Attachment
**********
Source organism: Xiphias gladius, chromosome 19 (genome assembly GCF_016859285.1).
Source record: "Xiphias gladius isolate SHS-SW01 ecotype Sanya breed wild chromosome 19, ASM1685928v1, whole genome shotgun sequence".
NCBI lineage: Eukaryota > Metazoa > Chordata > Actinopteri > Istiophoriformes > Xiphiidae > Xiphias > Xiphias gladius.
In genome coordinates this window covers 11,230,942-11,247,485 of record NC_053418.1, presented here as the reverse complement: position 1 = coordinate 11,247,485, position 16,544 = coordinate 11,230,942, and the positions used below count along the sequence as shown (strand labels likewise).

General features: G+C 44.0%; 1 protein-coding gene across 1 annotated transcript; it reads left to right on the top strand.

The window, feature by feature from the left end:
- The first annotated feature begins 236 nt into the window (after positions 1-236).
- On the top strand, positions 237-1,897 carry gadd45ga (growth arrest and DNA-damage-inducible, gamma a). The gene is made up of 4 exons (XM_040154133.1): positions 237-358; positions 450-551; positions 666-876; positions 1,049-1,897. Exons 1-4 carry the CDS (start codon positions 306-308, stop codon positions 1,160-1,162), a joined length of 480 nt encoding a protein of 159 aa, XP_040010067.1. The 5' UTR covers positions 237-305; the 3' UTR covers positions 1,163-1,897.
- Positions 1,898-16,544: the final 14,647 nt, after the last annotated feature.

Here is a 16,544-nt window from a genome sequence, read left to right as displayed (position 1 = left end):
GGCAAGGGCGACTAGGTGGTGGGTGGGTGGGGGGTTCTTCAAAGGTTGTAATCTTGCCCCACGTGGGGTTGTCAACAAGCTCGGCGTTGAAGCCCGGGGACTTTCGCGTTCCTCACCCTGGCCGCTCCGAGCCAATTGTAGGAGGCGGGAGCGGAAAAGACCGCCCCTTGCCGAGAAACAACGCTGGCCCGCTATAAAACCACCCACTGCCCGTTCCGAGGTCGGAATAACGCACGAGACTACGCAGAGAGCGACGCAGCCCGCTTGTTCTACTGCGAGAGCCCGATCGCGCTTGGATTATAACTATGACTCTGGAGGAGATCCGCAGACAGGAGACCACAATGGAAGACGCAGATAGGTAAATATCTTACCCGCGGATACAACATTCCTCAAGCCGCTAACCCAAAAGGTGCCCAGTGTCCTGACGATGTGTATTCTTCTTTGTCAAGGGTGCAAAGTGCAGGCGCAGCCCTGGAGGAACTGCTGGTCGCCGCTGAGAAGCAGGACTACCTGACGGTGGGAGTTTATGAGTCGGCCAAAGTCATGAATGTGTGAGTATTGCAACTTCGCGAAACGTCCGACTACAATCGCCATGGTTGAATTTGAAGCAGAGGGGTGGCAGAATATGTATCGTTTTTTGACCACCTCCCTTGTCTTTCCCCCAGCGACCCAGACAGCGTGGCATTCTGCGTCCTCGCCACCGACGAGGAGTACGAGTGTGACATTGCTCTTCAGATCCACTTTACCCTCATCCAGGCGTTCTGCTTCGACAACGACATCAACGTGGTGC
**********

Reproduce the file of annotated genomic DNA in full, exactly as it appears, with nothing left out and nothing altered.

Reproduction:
Source organism: Xiphias gladius, chromosome 19 (genome assembly GCF_016859285.1).
Source record: "Xiphias gladius isolate SHS-SW01 ecotype Sanya breed wild chromosome 19, ASM1685928v1, whole genome shotgun sequence".
NCBI lineage: Eukaryota > Metazoa > Chordata > Actinopteri > Istiophoriformes > Xiphiidae > Xiphias > Xiphias gladius.
In genome coordinates this window covers 11,230,942-11,247,485 of record NC_053418.1, presented here as the reverse complement: position 1 = coordinate 11,247,485, position 16,544 = coordinate 11,230,942, and the positions used below count along the sequence as shown (strand labels likewise).

General features: G+C 44.0%; 1 protein-coding gene across 1 annotated transcript; it reads left to right on the top strand.

The window, feature by feature from the left end:
- The first annotated feature begins 236 nt into the window (after positions 1-236).
- On the top strand, positions 237-1,897 carry gadd45ga (growth arrest and DNA-damage-inducible, gamma a). The gene is made up of 4 exons (XM_040154133.1): positions 237-358; positions 450-551; positions 666-876; positions 1,049-1,897. Exons 1-4 carry the CDS (start codon positions 306-308, stop codon positions 1,160-1,162), a joined length of 480 nt encoding a protein of 159 aa, XP_040010067.1. The 5' UTR covers positions 237-305; the 3' UTR covers positions 1,163-1,897.
- Positions 1,898-16,544: the final 14,647 nt, after the last annotated feature.

Here is a 16,544-nt window from a genome sequence, read left to right as displayed (position 1 = left end):
GGCAAGGGCGACTAGGTGGTGGGTGGGTGGGGGGTTCTTCAAAGGTTGTAATCTTGCCCCACGTGGGGTTGTCAACAAGCTCGGCGTTGAAGCCCGGGGACTTTCGCGTTCCTCACCCTGGCCGCTCCGAGCCAATTGTAGGAGGCGGGAGCGGAAAAGACCGCCCCTTGCCGAGAAACAACGCTGGCCCGCTATAAAACCACCCACTGCCCGTTCCGAGGTCGGAATAACGCACGAGACTACGCAGAGAGCGACGCAGCCCGCTTGTTCTACTGCGAGAGCCCGATCGCGCTTGGATTATAACTATGACTCTGGAGGAGATCCGCAGACAGGAGACCACAATGGAAGACGCAGATAGGTAAATATCTTACCCGCGGATACAACATTCCTCAAGCCGCTAACCCAAAAGGTGCCCAGTGTCCTGACGATGTGTATTCTTCTTTGTCAAGGGTGCAAAGTGCAGGCGCAGCCCTGGAGGAACTGCTGGTCGCCGCTGAGAAGCAGGACTACCTGACGGTGGGAGTTTATGAGTCGGCCAAAGTCATGAATGTGTGAGTATTGCAACTTCGCGAAACGTCCGACTACAATCGCCATGGTTGAATTTGAAGCAGAGGGGTGGCAGAATATGTATCGTTTTTTGACCACCTCCCTTGTCTTTCCCCCAGCGACCCAGACAGCGTGGCATTCTGCGTCCTCGCCACCGACGAGGAGTACGAGTGTGACATTGCTCTTCAGATCCACTTTACCCTCATCCAGGCGTTCTGCTTCGACAACGACATCAACGTGGTGC